This project intends to offer a critical overview of the studies published so far and chronological results on dealing with marble extraction, export, distribution and the influence of these industrial circumstances on the city and their environment.
This project examines the production, distribution and consumption of pottery in Ancient Sudan using the data recovered from a production site at Musawwarat es-Sufra.
The organizational arrangement of the borders on the periphery of the Roman empire played a central role in Roman defensive strategy. One of the most important organizational innovations of the Late Roman Period was the establishment of frontiers, which were usually entrusted to a military functionary bearing the title of dux limitis. The goal of this doctoral project was to investigate the organizational structures of a Late Roman ducatus in the region of Cyrenaica (present-day eastern Libya), structures which were largely shaped by military requirements.
This project studied a pottery workshop and the associated ceramics in Musawwarat es-Sufra, a unique sacral site of the Meroitic period (3rd century BC to 4th century AD) in Sudan. A propos this material, the project investigates a wide range of aspects concerning the production, distribution and use of Meroitic pottery.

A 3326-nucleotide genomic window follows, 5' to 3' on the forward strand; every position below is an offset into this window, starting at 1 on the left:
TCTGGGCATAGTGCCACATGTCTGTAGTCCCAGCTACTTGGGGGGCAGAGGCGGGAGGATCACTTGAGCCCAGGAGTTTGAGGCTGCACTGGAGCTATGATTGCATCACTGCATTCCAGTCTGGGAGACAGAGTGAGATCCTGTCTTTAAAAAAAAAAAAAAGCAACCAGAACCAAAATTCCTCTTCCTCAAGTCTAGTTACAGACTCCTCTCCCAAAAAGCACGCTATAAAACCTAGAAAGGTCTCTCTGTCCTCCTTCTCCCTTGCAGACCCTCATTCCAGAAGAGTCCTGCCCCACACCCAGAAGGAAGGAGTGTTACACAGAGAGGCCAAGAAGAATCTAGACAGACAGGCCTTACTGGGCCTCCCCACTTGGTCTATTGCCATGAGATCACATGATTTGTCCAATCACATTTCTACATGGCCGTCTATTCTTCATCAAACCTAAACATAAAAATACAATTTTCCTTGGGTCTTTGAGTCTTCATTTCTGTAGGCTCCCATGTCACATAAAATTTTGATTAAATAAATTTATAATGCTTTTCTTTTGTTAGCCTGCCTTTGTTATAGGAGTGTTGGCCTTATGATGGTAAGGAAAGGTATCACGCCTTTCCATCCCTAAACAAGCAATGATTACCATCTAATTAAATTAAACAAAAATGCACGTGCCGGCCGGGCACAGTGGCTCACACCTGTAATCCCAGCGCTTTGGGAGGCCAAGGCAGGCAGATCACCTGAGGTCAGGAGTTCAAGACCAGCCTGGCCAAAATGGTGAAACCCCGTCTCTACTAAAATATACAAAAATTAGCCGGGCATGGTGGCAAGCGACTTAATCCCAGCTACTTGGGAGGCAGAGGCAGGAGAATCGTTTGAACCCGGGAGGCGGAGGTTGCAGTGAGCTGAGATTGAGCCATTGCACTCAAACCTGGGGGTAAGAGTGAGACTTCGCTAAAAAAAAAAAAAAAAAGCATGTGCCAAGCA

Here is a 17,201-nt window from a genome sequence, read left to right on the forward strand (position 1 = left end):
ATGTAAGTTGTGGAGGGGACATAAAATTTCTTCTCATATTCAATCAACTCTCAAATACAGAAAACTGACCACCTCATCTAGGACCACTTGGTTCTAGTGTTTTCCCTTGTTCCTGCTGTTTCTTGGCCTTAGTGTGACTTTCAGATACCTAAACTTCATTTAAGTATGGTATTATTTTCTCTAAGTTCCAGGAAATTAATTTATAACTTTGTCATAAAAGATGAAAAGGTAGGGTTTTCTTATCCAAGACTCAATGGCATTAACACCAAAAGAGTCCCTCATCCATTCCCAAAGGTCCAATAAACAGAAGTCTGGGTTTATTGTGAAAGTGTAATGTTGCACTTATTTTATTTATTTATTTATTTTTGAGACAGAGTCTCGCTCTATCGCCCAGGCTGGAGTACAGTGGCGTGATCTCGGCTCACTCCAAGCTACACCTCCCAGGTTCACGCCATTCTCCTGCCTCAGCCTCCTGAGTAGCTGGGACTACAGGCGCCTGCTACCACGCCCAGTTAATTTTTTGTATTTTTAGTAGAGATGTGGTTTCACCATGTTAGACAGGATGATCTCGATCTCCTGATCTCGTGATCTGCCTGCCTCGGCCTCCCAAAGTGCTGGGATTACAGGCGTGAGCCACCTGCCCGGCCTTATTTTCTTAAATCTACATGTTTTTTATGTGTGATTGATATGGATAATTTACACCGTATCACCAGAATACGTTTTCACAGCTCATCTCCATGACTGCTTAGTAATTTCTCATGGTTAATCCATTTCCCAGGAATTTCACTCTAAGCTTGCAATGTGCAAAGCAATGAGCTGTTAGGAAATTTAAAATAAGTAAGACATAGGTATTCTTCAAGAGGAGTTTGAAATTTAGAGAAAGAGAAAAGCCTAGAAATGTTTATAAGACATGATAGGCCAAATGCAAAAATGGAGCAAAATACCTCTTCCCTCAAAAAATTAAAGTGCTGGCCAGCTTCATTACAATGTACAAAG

The Amarna Project consisted of two separate projects, which are both concerned with socio-cultural aspects of the site, including the manufacture and import of pottery (see https://www.topoi.org/project/a-6-9-1/ ) and glass.
The project investigated the mechanisms by which the first settlers arrived along the western edge of the Nile Delta. The research focus was the re-analysis and the re-evaluation of records and finds resulting from prior investigations at the site of Merimde Beni Salama.The project was initiated and directed by Joanne Rowland. Members of the project were postdoctoral researcher G. J. Tassie and the student assistants Sebastian Falk, Sophie Schmidt and Georg Cyrus as well as the senior fellows Giulio Lucarini and Mennat-Allah El Dorry.
Founded in 2009, the “Archaeotopia” project focused throughout the first funding phase of the Excellence Cluster Topoi on the role of archaeological sites in the formation, representation and negotiation of social identities. Within the confines of a set of questions that arose during this first project phase, the project will now explore the role and significance of archeological sites in the formation of historical conceptions, as well as the negotiation, representation and development of those sites in a competitive field full of diverse players.
The influences of extensiv raw material extraction, the processing of the workpieces and their distribution in Mediterranean world as well as the influences of the local landscape and city development of Simitthus (Tunisia) were major tasks of this research project. One focus was studying the use of the marmor Numidicum in different periods of time from the 2nd century BC until the 7th century AD to get a spectrum of utilization. The project was as well dealing with fundamental questions to trading and commerce, as to the quarries and agents in the marble business.